• Certain one-time costs associated with an S election exist. For example, a bank must generally write-off its deferred tax asset upon the S election. This write-off will reduce earnings and capital in the year it occurs.
  • The bank may still face federal income taxes on certain assets sold within ten years of the S election. This is referred to as the “built-in gains” tax.


S corporation elections may be an attractive alternative for banks, but a careful examination of the advantages and disadvantages is necessary. Banks with relatively low balance sheet growth and high profitability often make the best candidates for S elections, because these banks have the capacity to distribute a large portion of their earnings. On the other hand, an S election would be less beneficial for other types of banks. For instance, banks that intend to pursue acquisitions or that have potentially volatile earnings may be better served by remaining C corporations.

If your bank does elect to make an S election, it is typically more complicated than simply “checking a box” on a tax filing. Instead, a number of professionals may need to be involved to ensure the bank’s goals are achieved:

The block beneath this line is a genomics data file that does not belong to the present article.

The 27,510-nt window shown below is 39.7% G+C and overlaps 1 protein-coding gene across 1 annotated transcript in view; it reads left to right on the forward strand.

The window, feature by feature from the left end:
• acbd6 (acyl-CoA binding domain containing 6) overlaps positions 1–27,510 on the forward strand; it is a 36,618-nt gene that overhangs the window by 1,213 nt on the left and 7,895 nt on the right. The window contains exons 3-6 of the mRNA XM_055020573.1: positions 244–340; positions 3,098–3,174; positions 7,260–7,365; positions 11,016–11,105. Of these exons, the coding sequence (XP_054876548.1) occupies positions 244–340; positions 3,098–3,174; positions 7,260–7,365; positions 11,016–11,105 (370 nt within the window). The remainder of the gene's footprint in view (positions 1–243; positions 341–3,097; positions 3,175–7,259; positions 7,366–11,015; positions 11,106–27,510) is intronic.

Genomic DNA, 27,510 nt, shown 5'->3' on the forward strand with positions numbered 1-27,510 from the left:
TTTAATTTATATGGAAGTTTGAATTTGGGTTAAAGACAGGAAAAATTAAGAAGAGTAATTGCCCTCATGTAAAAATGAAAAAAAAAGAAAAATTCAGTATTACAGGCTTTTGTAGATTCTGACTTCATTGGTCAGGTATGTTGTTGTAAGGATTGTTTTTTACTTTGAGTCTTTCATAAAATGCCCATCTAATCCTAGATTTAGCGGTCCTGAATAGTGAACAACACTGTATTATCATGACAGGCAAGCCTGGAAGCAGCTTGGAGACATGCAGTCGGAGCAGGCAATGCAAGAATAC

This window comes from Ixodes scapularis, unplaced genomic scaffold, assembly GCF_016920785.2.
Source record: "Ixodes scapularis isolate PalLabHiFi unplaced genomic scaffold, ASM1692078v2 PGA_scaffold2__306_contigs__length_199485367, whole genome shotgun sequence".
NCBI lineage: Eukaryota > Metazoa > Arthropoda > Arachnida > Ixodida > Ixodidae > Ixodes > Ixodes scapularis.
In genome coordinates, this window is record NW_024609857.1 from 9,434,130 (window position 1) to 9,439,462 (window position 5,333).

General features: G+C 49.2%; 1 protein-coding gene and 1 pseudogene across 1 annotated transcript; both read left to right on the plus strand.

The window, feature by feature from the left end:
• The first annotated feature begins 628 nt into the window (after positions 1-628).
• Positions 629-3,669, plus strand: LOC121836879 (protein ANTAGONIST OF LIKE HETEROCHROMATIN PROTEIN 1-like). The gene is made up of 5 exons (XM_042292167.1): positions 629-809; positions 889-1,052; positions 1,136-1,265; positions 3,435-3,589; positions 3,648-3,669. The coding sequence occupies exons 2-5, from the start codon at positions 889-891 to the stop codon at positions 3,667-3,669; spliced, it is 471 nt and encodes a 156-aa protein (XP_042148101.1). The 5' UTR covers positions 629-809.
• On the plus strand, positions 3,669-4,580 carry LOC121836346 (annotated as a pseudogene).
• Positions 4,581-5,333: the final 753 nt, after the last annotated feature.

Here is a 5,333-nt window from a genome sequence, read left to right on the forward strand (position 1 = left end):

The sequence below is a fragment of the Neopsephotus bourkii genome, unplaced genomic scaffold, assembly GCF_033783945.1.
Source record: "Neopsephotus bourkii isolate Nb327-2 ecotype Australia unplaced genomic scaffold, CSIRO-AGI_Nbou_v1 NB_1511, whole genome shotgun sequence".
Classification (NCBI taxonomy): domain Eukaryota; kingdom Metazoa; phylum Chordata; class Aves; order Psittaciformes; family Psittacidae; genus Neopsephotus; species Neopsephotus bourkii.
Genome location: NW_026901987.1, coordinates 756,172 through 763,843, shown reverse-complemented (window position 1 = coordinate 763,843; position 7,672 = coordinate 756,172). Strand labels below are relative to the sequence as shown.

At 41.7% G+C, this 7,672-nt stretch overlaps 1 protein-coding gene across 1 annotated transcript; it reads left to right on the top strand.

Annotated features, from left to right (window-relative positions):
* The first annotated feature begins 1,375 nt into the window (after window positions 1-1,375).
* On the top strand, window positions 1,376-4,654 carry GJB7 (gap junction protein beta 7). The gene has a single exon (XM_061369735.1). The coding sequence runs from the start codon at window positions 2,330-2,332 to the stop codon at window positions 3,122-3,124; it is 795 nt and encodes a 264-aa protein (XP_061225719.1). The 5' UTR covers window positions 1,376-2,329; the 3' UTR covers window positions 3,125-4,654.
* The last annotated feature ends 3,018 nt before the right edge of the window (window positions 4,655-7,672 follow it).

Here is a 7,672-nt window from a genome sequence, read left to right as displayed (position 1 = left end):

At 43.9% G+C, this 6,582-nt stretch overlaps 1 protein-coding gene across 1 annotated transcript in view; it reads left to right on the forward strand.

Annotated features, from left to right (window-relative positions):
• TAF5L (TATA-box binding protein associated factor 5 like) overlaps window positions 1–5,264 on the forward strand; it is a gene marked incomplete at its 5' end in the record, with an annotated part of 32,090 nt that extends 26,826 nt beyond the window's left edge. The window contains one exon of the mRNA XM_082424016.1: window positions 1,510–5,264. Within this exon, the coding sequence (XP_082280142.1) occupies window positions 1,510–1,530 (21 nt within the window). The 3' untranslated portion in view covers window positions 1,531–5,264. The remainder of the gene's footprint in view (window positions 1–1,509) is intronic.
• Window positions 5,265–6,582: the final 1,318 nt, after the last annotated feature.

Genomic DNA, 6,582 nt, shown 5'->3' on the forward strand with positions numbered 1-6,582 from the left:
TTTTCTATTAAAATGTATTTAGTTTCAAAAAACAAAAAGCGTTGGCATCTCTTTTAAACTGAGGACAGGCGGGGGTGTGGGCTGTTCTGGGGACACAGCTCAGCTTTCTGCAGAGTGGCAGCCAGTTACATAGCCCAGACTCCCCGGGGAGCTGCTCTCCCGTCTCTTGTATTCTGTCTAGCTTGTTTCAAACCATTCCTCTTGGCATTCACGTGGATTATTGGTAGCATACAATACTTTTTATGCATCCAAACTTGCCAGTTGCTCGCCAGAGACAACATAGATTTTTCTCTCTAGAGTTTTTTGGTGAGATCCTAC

• The bank’s corporate attorney would be involved throughout the process. The attorney would assist in handling any shareholders that do not qualify as S corporation shareholders (such as negotiating a voluntary repurchase or structuring an involuntary transaction), drafting any necessary proxy statements distributed to the shareholders, and creating the shareholder agreement that restricts the sale of the bank’s shares to preserve the S election.
  • The bank’s tax accountant or tax attorney would also have an important role. This includes analyzing the shareholder base to determine which shareholders may not qualify as S corporation shareholders and considering any specific tax issues relevant to a particular bank.
  • A business appraiser has several roles. First, the bank may require an appraisal of its stock prior to the S election for purposes of the built-in gains tax that may arise if the bank is eventually sold. Second, appraisals are often necessary when repurchasing stock from non-qualifying shareholders, whether the transaction is voluntary or involuntary. Third, a fairness opinion may be needed to determine the fairness to the bank’s shareholders or one specific group of shareholders such as the ESOP of the “squeeze out” transaction.

Reprinted from Mercer Capital’s Value Matters™ 2008-08, published August 31, 2008